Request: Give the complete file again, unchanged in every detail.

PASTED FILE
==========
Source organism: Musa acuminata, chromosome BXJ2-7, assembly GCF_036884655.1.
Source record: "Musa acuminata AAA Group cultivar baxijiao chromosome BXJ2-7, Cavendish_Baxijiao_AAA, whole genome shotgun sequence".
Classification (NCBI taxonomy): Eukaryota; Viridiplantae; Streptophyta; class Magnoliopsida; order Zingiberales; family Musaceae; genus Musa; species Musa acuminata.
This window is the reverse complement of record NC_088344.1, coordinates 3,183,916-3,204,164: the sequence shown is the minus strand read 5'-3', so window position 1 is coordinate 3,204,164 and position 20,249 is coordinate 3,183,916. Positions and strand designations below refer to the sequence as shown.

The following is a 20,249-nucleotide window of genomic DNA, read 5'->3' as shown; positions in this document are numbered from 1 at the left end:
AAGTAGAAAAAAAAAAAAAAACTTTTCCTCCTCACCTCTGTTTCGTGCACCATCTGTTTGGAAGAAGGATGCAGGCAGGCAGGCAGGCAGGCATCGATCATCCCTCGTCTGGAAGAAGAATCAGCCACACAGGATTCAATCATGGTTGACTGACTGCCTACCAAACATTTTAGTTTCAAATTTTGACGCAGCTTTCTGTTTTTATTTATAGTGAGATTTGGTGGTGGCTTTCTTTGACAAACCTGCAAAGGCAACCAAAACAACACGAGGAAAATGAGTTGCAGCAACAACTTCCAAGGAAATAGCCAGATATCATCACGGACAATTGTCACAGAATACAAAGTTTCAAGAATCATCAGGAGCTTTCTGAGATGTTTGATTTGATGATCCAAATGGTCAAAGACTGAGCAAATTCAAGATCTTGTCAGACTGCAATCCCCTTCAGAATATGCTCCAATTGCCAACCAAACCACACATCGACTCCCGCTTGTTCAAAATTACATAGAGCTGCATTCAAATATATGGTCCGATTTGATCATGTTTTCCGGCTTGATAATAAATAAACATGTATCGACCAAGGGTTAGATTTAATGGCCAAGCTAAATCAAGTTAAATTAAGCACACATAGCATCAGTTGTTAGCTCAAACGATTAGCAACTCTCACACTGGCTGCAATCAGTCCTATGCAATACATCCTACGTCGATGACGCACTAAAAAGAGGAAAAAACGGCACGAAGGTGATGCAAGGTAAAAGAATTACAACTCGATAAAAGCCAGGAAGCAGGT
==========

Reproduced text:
Source organism: Musa acuminata, chromosome BXJ2-7, assembly GCF_036884655.1.
Source record: "Musa acuminata AAA Group cultivar baxijiao chromosome BXJ2-7, Cavendish_Baxijiao_AAA, whole genome shotgun sequence".
Classification (NCBI taxonomy): Eukaryota; Viridiplantae; Streptophyta; class Magnoliopsida; order Zingiberales; family Musaceae; genus Musa; species Musa acuminata.
This window is the reverse complement of record NC_088344.1, coordinates 3,183,916-3,204,164: the sequence shown is the minus strand read 5'-3', so window position 1 is coordinate 3,204,164 and position 20,249 is coordinate 3,183,916. Positions and strand designations below refer to the sequence as shown.

The following is a 20,249-nucleotide window of genomic DNA, read 5'->3' as shown; positions in this document are numbered from 1 at the left end:
AAGTAGAAAAAAAAAAAAAAACTTTTCCTCCTCACCTCTGTTTCGTGCACCATCTGTTTGGAAGAAGGATGCAGGCAGGCAGGCAGGCAGGCATCGATCATCCCTCGTCTGGAAGAAGAATCAGCCACACAGGATTCAATCATGGTTGACTGACTGCCTACCAAACATTTTAGTTTCAAATTTTGACGCAGCTTTCTGTTTTTATTTATAGTGAGATTTGGTGGTGGCTTTCTTTGACAAACCTGCAAAGGCAACCAAAACAACACGAGGAAAATGAGTTGCAGCAACAACTTCCAAGGAAATAGCCAGATATCATCACGGACAATTGTCACAGAATACAAAGTTTCAAGAATCATCAGGAGCTTTCTGAGATGTTTGATTTGATGATCCAAATGGTCAAAGACTGAGCAAATTCAAGATCTTGTCAGACTGCAATCCCCTTCAGAATATGCTCCAATTGCCAACCAAACCACACATCGACTCCCGCTTGTTCAAAATTACATAGAGCTGCATTCAAATATATGGTCCGATTTGATCATGTTTTCCGGCTTGATAATAAATAAACATGTATCGACCAAGGGTTAGATTTAATGGCCAAGCTAAATCAAGTTAAATTAAGCACACATAGCATCAGTTGTTAGCTCAAACGATTAGCAACTCTCACACTGGCTGCAATCAGTCCTATGCAATACATCCTACGTCGATGACGCACTAAAAAGAGGAAAAAACGGCACGAAGGTGATGCAAGGTAAAAGAATTACAACTCGATAAAAGCCAGGAAGCAGGT